The contact goniometer is a commonly used tool in archaeological analysis, despite suffering from a number of shortcomings due to the physical interaction between the measuring implement, the object being measured, and the individual taking the measurements. However, lacking a simple and efficient alternative, researchers in a variety of fields continue to use the contact goniometer to this day. In this paper, we present a new goniometric method that we call the virtual goniometer, which takes angle measurements on a 3D model of an object. The virtual goniometer allows for rapid data collection, and for the measurement of many angles that cannot be physically accessed by a manual goniometer. Using fracture angle measurements on bone fragments, we compare the intra-observer variability of the manual and virtual goniometers, and find that the virtual goniometer is far more consistent and reliable. Furthermore, the virtual goniometer allows for precise replication of angle measurements, even among multiple users, which is important for reproducibility of goniometric-based research. The virtual goniometer is available as a plug-in in the open source mesh processing packages Meshlab and Blender, making it easily accessible to researchers exploring the potential for goniometry to improve archaeological methods and address anthropological questions.
Bibliographical noteFunding Information:
We would like to thank the National Science Foundation NSF Grant DMS-1816917 and the University of Minnesota’s Department of Anthropology for funding this research.
Thank you to Scott Salonek with the Elk Marketing Council and Christine Kvapil with Crescent Quality Meats for the bones used in this research. We thank the hyenas and their caretakers at the Milwaukee County Zoo and Irvine Park Zoo in Chippewa Falls, Wisconsin and the various math and anthropology student volunteers who broke bones using stone tools. Thank you to Sevin Antley, Chloe Siewart, Mckenzie Sweno, Alexa Krahn, Monica Msechu, Fiona Statz, Emily Sponsel, Kameron Kopps, and Kyra Johnson for helping to break, clean, curate and prepare fragments for scanning. Thank you to Cassandra Koldenhoven and Todd Kes in the Department of Radiology at the Center for Magnetic Resonance Research (CMRR) for CT scanning the fragments. Thank you to Samantha Porter with the University of Minnesota?s Advanced Imaging Service for Objects and Spaces (AISOS) who scanned the crystal. Bo Hessburg and Pedro Angulo-Uma?a worked on the virtual goniometer. Pedro and Carter Chain worked on surfacing the CT scans. Thank you Matt Edling and the University of Minnesota?s Evolutionary Anthropology Labs for support in coordinating sessions for bone breakage and guidance for curation. Thank you Abby Brown and the Anatomy Laboratory in the University of Minnesota?s College of Veterinary Medicine for providing protocols and a facility to clean bones. Thank you Henry Wyneken and the Liberal Arts Technologies and Innovation Services (LATIS) for statistical consulting. We would also like to thank the two anonymous referees whose feedback helped improve this paper.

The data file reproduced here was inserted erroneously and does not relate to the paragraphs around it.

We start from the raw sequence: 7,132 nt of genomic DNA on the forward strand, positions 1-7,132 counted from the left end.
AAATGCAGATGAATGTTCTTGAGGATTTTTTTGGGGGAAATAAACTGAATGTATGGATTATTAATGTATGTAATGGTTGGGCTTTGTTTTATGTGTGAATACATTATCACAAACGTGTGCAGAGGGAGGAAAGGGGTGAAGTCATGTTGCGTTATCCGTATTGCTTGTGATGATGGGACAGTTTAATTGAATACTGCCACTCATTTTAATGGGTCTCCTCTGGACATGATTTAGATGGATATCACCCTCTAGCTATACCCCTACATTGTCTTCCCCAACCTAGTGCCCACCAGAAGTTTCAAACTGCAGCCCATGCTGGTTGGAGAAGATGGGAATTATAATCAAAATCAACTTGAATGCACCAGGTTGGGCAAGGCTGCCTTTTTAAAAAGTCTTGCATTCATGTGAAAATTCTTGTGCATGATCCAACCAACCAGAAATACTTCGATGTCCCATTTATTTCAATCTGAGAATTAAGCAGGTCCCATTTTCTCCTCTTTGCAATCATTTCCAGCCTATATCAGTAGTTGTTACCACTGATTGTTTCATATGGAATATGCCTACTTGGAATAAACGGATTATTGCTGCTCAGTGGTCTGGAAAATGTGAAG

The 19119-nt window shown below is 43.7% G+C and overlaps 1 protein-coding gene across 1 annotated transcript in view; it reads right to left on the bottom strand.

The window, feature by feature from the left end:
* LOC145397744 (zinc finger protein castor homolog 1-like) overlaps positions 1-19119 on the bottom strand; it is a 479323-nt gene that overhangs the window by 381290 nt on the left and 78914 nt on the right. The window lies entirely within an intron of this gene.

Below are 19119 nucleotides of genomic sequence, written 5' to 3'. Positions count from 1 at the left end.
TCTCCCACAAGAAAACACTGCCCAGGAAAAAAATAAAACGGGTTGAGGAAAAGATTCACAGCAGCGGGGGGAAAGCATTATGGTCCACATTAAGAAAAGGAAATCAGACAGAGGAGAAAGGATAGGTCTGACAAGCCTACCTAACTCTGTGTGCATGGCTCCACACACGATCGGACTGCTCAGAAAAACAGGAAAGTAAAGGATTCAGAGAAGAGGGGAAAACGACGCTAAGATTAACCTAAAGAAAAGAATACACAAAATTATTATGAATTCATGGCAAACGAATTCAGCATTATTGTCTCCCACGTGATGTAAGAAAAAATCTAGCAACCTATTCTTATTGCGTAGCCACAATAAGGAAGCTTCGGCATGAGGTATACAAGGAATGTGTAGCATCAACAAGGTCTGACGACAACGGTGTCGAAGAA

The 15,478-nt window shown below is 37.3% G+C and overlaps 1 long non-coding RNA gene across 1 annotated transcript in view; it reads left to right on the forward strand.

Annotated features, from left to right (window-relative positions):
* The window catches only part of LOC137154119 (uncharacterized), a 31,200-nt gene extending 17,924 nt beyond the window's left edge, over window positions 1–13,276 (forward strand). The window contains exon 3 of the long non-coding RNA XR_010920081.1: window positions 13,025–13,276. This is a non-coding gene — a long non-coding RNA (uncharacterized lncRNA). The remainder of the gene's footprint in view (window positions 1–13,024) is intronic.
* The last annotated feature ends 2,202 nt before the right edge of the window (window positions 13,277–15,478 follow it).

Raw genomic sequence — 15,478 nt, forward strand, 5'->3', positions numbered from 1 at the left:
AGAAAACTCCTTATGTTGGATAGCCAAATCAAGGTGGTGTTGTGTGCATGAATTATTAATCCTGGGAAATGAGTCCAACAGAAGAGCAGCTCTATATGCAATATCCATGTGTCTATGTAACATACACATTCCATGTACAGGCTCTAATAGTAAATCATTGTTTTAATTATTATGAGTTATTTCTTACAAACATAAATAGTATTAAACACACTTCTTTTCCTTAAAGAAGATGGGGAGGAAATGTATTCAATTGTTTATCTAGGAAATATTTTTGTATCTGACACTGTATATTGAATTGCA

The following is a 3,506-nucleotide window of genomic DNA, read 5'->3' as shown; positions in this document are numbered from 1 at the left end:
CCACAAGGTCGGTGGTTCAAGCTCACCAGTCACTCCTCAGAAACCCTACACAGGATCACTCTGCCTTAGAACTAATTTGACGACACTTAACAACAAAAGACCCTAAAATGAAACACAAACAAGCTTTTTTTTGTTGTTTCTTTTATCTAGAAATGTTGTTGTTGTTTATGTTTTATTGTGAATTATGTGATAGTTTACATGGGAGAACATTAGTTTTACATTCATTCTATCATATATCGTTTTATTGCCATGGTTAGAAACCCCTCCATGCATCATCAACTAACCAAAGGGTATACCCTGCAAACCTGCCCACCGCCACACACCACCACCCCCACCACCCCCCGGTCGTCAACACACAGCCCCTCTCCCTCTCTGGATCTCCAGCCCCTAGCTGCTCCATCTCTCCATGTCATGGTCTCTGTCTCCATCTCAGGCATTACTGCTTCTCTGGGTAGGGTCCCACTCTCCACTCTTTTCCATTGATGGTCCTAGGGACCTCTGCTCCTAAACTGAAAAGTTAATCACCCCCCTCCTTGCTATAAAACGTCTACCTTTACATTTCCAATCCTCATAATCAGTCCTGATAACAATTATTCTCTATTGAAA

© 2021, The Author(s), under exclusive licence to Springer-Verlag GmbH Germany, part of Springer Nature.
- Bone fragments
- Fracture angle